I was skeptical beforehand but now I am delighted to have been part of that, even if only for two-minutes-twenty-something.

So… what did you do for the eclipse?

(Image is “Play” by Clare Briggs. Used with permission of the Briggs estate.)


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Jaybird is Birdmojo on Xbox Live and Jaybirdmojo on Playstation's network. He's been playing consoles since the Atari 2600 and it was Zork that taught him how to touch-type. If you've got a song for Wednesday, a commercial for Saturday, a recommendation for Tuesday, an essay for Monday, or, heck, just a handful a questions, fire off an email to AskJaybird-at-gmail.com

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34 thoughts on “Weekend!

  1. We had 96% in Louisville, so I watched it from the parking lot at work. This is the second one in my living memory. What I also learned is that the difference between 96% and 100% is pretty big. It was still cool to watch, but not the OMG-life-changing experience so many of my friends on Facebook seemed to have had. One friend said, “I don’t care if you have to walk to a totality location for the next one, do it.” We have another one here in 7 years. Hopefully i will also still be around for that and can do something more exciting.

    I also thought a lot about what ancients must have been thinking during these. The stories they would come up with to explain it are the foundations of a lot of theology I suspect [no religion!]

    As for this weekend, oldest daughter turned 23 last week and we’re combining her party with one of the nieces. They have requested tacos. Daughter is also trying veganism these days, so that will be fun for me to navigate. In all the years she was a run-of-the-mill vegetarian I never mastered cooking fake meat products. But as long as I saute up lots of veggies for her, I will be forgiven. I’m going to cook an enormous pile of onions, peppers and assorted other items until they are translucent. I expect them to be devoured in 10.3 seconds.

    Also, McGregor vs. Mayweather tomorrow night. We’ll probably want our money back afterwards, but we just have to see it anyway. Oh, and this little indie show called Game of Thrones has their finale on Sunday. All-in-all, a busy weekend.

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    • Yeah, the difference between 99% and 100% is huge.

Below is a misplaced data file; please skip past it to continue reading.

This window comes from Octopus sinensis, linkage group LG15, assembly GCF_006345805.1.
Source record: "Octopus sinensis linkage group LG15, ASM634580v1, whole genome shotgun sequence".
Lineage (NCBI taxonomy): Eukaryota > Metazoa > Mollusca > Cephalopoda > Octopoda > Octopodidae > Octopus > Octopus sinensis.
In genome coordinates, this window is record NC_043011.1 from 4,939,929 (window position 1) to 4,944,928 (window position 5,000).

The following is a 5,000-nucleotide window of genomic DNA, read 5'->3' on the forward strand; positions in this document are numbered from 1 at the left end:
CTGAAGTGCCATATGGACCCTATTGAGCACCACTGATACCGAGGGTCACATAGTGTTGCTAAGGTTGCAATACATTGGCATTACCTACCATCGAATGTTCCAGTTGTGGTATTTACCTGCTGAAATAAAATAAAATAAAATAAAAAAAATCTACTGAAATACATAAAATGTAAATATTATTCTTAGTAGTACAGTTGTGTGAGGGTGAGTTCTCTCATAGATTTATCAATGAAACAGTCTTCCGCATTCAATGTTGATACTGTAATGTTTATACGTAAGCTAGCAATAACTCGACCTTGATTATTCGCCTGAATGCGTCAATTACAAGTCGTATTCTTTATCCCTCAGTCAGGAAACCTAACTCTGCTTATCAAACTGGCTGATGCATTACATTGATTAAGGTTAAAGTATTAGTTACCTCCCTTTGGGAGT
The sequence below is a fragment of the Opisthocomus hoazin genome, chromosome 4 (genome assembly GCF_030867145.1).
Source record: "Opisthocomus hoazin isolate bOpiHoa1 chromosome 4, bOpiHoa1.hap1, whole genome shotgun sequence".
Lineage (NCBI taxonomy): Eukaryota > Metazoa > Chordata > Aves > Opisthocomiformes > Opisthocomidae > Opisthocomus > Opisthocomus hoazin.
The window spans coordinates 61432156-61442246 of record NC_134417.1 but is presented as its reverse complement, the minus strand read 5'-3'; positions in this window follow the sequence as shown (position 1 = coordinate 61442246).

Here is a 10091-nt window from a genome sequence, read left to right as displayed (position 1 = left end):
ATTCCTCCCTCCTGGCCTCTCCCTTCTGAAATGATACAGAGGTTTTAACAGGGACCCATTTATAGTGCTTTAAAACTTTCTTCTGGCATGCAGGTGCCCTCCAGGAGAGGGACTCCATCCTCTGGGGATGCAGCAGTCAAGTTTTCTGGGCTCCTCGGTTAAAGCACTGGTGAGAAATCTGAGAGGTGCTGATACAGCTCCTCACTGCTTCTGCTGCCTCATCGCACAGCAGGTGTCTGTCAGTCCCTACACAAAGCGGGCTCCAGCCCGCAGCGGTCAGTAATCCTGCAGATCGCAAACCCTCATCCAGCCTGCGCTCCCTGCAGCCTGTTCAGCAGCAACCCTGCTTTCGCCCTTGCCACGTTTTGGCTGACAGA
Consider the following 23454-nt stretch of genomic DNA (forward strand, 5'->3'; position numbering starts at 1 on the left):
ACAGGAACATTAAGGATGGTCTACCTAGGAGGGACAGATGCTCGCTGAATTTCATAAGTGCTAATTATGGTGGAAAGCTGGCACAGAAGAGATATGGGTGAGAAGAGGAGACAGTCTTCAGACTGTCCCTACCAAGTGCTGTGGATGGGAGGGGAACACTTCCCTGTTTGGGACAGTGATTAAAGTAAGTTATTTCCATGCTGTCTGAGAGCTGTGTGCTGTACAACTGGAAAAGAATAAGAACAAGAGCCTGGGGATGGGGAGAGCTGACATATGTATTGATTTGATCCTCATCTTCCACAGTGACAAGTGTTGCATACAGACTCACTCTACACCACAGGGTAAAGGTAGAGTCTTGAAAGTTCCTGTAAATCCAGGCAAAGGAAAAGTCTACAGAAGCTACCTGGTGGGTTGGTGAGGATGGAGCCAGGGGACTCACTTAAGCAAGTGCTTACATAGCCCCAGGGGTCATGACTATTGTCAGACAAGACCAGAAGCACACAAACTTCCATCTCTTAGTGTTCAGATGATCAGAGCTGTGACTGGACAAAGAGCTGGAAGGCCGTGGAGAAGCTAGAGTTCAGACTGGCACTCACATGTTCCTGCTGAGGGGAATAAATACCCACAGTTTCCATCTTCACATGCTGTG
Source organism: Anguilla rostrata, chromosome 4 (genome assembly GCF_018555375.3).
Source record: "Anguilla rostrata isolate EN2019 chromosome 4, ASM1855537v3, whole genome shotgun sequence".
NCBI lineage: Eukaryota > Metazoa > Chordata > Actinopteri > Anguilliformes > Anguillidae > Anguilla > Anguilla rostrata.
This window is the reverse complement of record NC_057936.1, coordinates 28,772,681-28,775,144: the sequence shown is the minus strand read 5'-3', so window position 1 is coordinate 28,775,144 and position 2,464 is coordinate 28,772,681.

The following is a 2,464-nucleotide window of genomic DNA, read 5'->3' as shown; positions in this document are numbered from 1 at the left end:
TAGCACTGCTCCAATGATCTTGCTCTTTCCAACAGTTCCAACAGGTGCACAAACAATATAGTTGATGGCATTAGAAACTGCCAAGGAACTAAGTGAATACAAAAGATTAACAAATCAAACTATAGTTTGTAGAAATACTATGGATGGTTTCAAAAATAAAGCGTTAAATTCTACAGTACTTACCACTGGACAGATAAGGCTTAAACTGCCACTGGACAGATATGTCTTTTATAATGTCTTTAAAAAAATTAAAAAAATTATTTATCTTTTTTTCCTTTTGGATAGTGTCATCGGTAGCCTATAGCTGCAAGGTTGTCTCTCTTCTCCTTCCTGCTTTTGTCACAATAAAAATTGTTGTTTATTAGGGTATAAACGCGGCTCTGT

A co-worker who went told me that he felt his circle expand during the eclipse. Before, he was aware of everything more or less within his day-to-day. The house, the office, the grocery store, and so on.

      During the eclipse he told me that he finally understood “holy crap, I’m on a rock circling a ball of fire.”

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  2. Went out to my driveway, and watched the world end. Just kidding, as you know. I had never seen a full eclipse before, just a partial as a yute in CA. The temp dropped, midnight at noon, funky shadows on the lead up (seriously, look them up), the street lights going on made no difference and apparently traffic going out of town was a zoo.

    Good times and really neat. Nothing planned for this weekend except working on the new house.

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  3. We had ~94% here at home. All the things JB noted short of totality, less the travel-related things. That he didn’t mention: for 20 minutes before and after the peak, shadows from deciduous trees went from the usual splotchy to thousands of overlapping bright arcs (pinhole effect through the gaps between leaves) which was cool; I had to go out shortly after the peak and the traffic lights seemed very bright.

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  4. So about two weeks ago I was looking at a map of the path of totality and that it was only about an hours drive to the north and looking at my calendar I realized “Holy Cow, I could do this!”

    So I requested three days hometime starting Sunday and… it all worked out! Got home Sunday evening, Monday morning we signed the kiddo out of school for the day — they gave us zero grief over what amounted to an impromptu science field trip — and headed for Nebraska. We got there a couple hours early, found a spot in a nice little park, and settled in for the show. I was so excited I was embarrassed for myself; felt like a little kid again.

    Seriously, it was awesome! I saw a partial when I was a kid but it’s mighty weak sauce compared to a total. The clouds cooperated by staying out of the way and it was gorgeous. The corona… Venus popping into view off to the side… the 360° sunset. Then something I hadn’t anticipated… when the first shaft of sunlight re-appeared the lighting effect around us was seriously… weird. It felt like standing in a dark stadium or something with a spotlight shining directly down from above. It only lasted a few seconds but it was the oddest effect. Then the super-sharp shadows and the little crescents on the ground under the trees.

    So a plan hastily assembled actually came together and it was SO worth the effort.

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  5. We flew into Oregon the day before, got up at the crack of the middle of night and drove to the middle of nowhere Oregon. Worked very well. Totally worth it. No observations other than what others have noted: totality is substantively different from partial and very cool. The odd light was really interesting. It is amazing how bright just the light of the diamond ring can be. That was blinding on it’s own even though just a tiny smidgen of the suns light.

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  6. I stood outside with all the NASA geeks and saw our 75%-ish eclipse. (We’ve a better one coming in a few years).

    This weekend, I’m going to be mostly underwater. Harvey seems like the “hold my beer” response to Allison.

    Still better than Ike.

    I swear, I’m gonna invest in one of those natural gas, whole house generators next year.

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  7. We had somewhere between 80-85%. It got dimmer but not as dark as I thought it would. (Lesson: the sun is really, really bright).

    It was still fun. One of my colleagues scored some of the (authentic) eclipse glasses so we stood out in the back parking lot and passed ’em around and looked at the eclipse. We also did the pinhole-camera-with-your-finger thing at peak eclipse, and saw the crescent shapes in the leaf shadows.